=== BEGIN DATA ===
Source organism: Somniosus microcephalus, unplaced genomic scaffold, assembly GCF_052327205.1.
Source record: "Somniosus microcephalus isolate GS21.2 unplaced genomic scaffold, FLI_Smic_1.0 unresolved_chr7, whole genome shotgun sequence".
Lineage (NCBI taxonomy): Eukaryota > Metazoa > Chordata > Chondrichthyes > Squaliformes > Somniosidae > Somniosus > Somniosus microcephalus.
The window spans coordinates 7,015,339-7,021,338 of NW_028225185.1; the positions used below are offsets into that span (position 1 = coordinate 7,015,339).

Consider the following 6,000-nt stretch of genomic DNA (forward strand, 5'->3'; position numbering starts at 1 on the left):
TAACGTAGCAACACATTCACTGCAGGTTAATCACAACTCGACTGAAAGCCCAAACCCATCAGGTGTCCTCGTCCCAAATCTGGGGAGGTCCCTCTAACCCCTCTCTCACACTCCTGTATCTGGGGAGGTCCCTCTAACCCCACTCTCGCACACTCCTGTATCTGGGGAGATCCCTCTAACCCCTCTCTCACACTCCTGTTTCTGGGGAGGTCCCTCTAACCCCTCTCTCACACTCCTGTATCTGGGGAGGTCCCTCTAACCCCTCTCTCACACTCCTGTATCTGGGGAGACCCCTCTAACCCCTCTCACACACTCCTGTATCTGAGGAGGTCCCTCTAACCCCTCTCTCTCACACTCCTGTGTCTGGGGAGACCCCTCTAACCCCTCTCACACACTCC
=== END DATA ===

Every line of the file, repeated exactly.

Source organism: Somniosus microcephalus, unplaced genomic scaffold, assembly GCF_052327205.1.
Source record: "Somniosus microcephalus isolate GS21.2 unplaced genomic scaffold, FLI_Smic_1.0 unresolved_chr7, whole genome shotgun sequence".
Lineage (NCBI taxonomy): Eukaryota > Metazoa > Chordata > Chondrichthyes > Squaliformes > Somniosidae > Somniosus > Somniosus microcephalus.
The window spans coordinates 7,015,339-7,021,338 of NW_028225185.1; the positions used below are offsets into that span (position 1 = coordinate 7,015,339).

Consider the following 6,000-nt stretch of genomic DNA (forward strand, 5'->3'; position numbering starts at 1 on the left):
TAACGTAGCAACACATTCACTGCAGGTTAATCACAACTCGACTGAAAGCCCAAACCCATCAGGTGTCCTCGTCCCAAATCTGGGGAGGTCCCTCTAACCCCTCTCTCACACTCCTGTATCTGGGGAGGTCCCTCTAACCCCACTCTCGCACACTCCTGTATCTGGGGAGATCCCTCTAACCCCTCTCTCACACTCCTGTTTCTGGGGAGGTCCCTCTAACCCCTCTCTCACACTCCTGTATCTGGGGAGGTCCCTCTAACCCCTCTCTCACACTCCTGTATCTGGGGAGACCCCTCTAACCCCTCTCACACACTCCTGTATCTGAGGAGGTCCCTCTAACCCCTCTCTCTCACACTCCTGTGTCTGGGGAGACCCCTCTAACCCCTCTCACACACTCC